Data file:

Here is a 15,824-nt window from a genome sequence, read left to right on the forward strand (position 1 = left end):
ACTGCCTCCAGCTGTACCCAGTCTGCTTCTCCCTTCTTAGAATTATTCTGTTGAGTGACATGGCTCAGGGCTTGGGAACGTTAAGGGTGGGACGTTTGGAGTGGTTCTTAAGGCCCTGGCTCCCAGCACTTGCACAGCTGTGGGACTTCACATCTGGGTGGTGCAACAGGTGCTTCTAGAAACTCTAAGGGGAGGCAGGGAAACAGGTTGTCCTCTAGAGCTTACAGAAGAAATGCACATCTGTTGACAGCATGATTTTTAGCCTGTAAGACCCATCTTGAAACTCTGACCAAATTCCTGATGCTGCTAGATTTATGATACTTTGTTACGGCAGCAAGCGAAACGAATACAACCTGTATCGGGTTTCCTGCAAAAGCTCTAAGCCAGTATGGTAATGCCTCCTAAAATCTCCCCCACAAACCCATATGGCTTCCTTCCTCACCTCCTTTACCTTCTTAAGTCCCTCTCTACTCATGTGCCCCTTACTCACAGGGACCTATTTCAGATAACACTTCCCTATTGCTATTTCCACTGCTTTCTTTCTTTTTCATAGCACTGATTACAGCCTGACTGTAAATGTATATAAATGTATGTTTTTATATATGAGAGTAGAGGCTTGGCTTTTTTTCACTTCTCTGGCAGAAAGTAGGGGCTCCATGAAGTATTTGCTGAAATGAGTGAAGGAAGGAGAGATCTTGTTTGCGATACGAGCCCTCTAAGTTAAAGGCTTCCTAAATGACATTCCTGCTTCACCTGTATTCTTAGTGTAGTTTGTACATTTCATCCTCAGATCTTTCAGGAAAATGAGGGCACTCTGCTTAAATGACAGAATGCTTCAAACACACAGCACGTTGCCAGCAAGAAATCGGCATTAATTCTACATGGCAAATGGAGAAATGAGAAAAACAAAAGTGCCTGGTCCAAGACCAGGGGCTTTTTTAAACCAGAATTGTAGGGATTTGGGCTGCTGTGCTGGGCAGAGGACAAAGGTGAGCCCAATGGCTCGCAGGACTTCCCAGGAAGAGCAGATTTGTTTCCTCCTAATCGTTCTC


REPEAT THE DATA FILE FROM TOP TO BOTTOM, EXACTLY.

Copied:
Here is a 15,824-nt window from a genome sequence, read left to right on the forward strand (position 1 = left end):
ACTGCCTCCAGCTGTACCCAGTCTGCTTCTCCCTTCTTAGAATTATTCTGTTGAGTGACATGGCTCAGGGCTTGGGAACGTTAAGGGTGGGACGTTTGGAGTGGTTCTTAAGGCCCTGGCTCCCAGCACTTGCACAGCTGTGGGACTTCACATCTGGGTGGTGCAACAGGTGCTTCTAGAAACTCTAAGGGGAGGCAGGGAAACAGGTTGTCCTCTAGAGCTTACAGAAGAAATGCACATCTGTTGACAGCATGATTTTTAGCCTGTAAGACCCATCTTGAAACTCTGACCAAATTCCTGATGCTGCTAGATTTATGATACTTTGTTACGGCAGCAAGCGAAACGAATACAACCTGTATCGGGTTTCCTGCAAAAGCTCTAAGCCAGTATGGTAATGCCTCCTAAAATCTCCCCCACAAACCCATATGGCTTCCTTCCTCACCTCCTTTACCTTCTTAAGTCCCTCTCTACTCATGTGCCCCTTACTCACAGGGACCTATTTCAGATAACACTTCCCTATTGCTATTTCCACTGCTTTCTTTCTTTTTCATAGCACTGATTACAGCCTGACTGTAAATGTATATAAATGTATGTTTTTATATATGAGAGTAGAGGCTTGGCTTTTTTTCACTTCTCTGGCAGAAAGTAGGGGCTCCATGAAGTATTTGCTGAAATGAGTGAAGGAAGGAGAGATCTTGTTTGCGATACGAGCCCTCTAAGTTAAAGGCTTCCTAAATGACATTCCTGCTTCACCTGTATTCTTAGTGTAGTTTGTACATTTCATCCTCAGATCTTTCAGGAAAATGAGGGCACTCTGCTTAAATGACAGAATGCTTCAAACACACAGCACGTTGCCAGCAAGAAATCGGCATTAATTCTACATGGCAAATGGAGAAATGAGAAAAACAAAAGTGCCTGGTCCAAGACCAGGGGCTTTTTTAAACCAGAATTGTAGGGATTTGGGCTGCTGTGCTGGGCAGAGGACAAAGGTGAGCCCAATGGCTCGCAGGACTTCCCAGGAAGAGCAGATTTGTTTCCTCCTAATCGTTCTC